Inclusivity is another factor in the nurses’ work, and while it is not always known whether a patient is a member of the LGBTQ community, many nurses make it a point to show solidarity by donning Rainbow pins and certainly respecting Rainbow Flags that are on display in patients’ homes. It is not lost on them that the LGBTQ community suffered unnecessary hardships during the height of the AIDS crisis when countless individuals were neglected in healthcare settings and ignored by government and public health leaders.
Some LGBTQ nurses who worked on the frontlines of the AIDS crisis and are now in the fight against coronavirus are seeing striking similarities between the two crises.
“Unfortunately what I see is many of the same social determinants of health that were not corrected after the HIV/ AIDS epidemic,” said VNSNY’s LGBTQ program director, Arthur Fitting, an RN whose job entails managing the organization’s approach to queer health issues and providing outreach to community partners such as SAGE, GRIOT Circle, and GMHC. Fitting cited inadequate healthcare coverage, an unprepared healthcare system, the lack of support systems for patients, and even issues impacting the medical professionals themselves, such as a shortage of personal protective equipment.
“I don’t have the words to describe it,” Fitting said “It’s been extremely difficult.”
Fitting also pointed to similarities in the government’s response during both crises. The Trump administration repeatedly downplayed the coronavirus crisis from the beginning and has mishandled the response entirely, while President Ronald Reagan — who combined a harmful abstinence-only approach to sex education with a detrimental war on drugs — did not mention AIDS publicly until 1985 (and then only in response to a reporter’s question) while HIV/ AIDS had already wreaked havoc on the community for four years.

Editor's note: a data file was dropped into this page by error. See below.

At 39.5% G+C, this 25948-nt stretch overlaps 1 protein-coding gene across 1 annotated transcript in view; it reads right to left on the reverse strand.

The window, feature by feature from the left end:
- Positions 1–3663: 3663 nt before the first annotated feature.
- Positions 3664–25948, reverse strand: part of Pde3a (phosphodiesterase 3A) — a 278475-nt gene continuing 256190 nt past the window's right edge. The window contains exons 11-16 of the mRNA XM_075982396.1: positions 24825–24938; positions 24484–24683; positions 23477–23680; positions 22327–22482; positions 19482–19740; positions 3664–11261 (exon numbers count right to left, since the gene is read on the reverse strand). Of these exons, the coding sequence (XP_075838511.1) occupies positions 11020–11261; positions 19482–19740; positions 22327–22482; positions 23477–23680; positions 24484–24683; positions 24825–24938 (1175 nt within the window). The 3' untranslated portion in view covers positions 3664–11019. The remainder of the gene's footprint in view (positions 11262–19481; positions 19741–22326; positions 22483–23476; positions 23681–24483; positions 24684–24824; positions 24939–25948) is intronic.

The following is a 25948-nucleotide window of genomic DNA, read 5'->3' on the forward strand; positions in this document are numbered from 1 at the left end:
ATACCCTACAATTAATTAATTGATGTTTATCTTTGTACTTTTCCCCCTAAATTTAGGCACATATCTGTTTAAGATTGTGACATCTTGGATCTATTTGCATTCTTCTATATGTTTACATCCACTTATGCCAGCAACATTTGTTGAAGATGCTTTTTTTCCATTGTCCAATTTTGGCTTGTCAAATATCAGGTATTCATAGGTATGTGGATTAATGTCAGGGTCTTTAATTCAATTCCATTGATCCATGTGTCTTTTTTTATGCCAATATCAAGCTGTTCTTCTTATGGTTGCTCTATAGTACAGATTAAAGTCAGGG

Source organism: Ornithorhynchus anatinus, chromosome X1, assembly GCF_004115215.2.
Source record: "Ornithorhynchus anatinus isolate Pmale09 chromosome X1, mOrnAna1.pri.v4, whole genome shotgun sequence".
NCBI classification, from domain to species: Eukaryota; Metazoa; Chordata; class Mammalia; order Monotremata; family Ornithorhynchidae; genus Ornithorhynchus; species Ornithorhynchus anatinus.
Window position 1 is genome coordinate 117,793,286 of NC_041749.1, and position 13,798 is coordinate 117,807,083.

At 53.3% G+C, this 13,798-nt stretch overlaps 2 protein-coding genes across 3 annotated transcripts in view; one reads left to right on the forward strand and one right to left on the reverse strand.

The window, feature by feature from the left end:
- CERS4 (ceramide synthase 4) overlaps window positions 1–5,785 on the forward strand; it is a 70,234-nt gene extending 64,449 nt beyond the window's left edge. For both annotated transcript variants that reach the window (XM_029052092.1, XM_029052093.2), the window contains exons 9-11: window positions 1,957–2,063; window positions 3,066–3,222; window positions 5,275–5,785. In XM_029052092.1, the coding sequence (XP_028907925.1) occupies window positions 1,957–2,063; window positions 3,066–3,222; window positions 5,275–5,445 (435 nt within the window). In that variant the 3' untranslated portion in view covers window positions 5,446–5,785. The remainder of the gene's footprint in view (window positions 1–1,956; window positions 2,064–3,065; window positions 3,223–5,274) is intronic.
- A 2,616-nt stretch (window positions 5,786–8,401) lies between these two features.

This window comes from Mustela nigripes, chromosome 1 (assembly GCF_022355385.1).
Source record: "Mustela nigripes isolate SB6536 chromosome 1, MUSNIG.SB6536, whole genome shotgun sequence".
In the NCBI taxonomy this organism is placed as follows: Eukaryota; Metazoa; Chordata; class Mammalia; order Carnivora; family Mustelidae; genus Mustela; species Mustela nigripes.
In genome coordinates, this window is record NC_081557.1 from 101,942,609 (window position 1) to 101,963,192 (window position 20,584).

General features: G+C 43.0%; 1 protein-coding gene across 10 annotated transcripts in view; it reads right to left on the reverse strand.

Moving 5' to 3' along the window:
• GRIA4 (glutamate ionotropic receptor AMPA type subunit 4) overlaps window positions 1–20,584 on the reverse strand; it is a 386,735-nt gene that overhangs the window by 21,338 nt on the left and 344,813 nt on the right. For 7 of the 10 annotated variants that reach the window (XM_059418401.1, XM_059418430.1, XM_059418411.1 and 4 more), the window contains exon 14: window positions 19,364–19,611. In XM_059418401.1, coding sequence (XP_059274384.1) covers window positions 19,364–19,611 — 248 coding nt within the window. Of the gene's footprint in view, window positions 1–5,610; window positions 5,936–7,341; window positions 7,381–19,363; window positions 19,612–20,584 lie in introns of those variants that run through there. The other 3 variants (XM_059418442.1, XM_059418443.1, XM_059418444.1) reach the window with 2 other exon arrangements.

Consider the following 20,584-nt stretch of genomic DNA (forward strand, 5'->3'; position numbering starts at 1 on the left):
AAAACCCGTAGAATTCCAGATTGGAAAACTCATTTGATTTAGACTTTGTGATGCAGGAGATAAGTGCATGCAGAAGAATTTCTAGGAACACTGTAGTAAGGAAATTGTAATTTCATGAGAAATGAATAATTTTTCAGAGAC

Fitting described the parallels as “astounding,” saying that the slow reaction times in both eras resulted in “a tremendous negative impact.”
While the issues Fitting mentions are stubbornly persistent on a broader level, he said the team at VNSNY has worked to at least ensure their patients are not met with the same injustices. Not only are nurses trained in cultural competency, but VNSNY is partnering with groups from the queer community to help provide LGBTQ-specific bereavement services, and VNSNY offers its own palliative care and bereavement support.
“Not that I would ever say anybody was insensitive [in the past], but not having the cultural competency to listen, the education, and to really understand the difference in cultures makes a huge difference in holistic care,” Fitting said. “How we do that is very important for the LGBTQ community.”
The focus is always on the clients, but the crisis has impacted the lives of those who are fighting on the frontlines in stark fashion. Trinidad still cooks for his partner, who is a lawyer, but has slept in a separate apartment from him in order to prevent the possibility of spreading COVID-19. At times, he said, he has felt like he is the one who is sick.
Through the difficult times, however, he has reasons to keep his eyes set on the future.
“I’m getting married this year,” he said.
And yet, as excited as he was in mentioning that, Trinidad quickly voiced an important public service message to everyone — a reminder that could save lives and, ultimately, determine whether anybody gets married anytime soon in the way we generally think about wedding celebrations.
“We should be wearing masks every day, and still a lot of people don’t do that,” he said. “I hope and wish people would be wearing them because when you cough, or when you speak, droplets will go in the air.”
Trinidad concluded, “We need to be self-aware and protect each other.”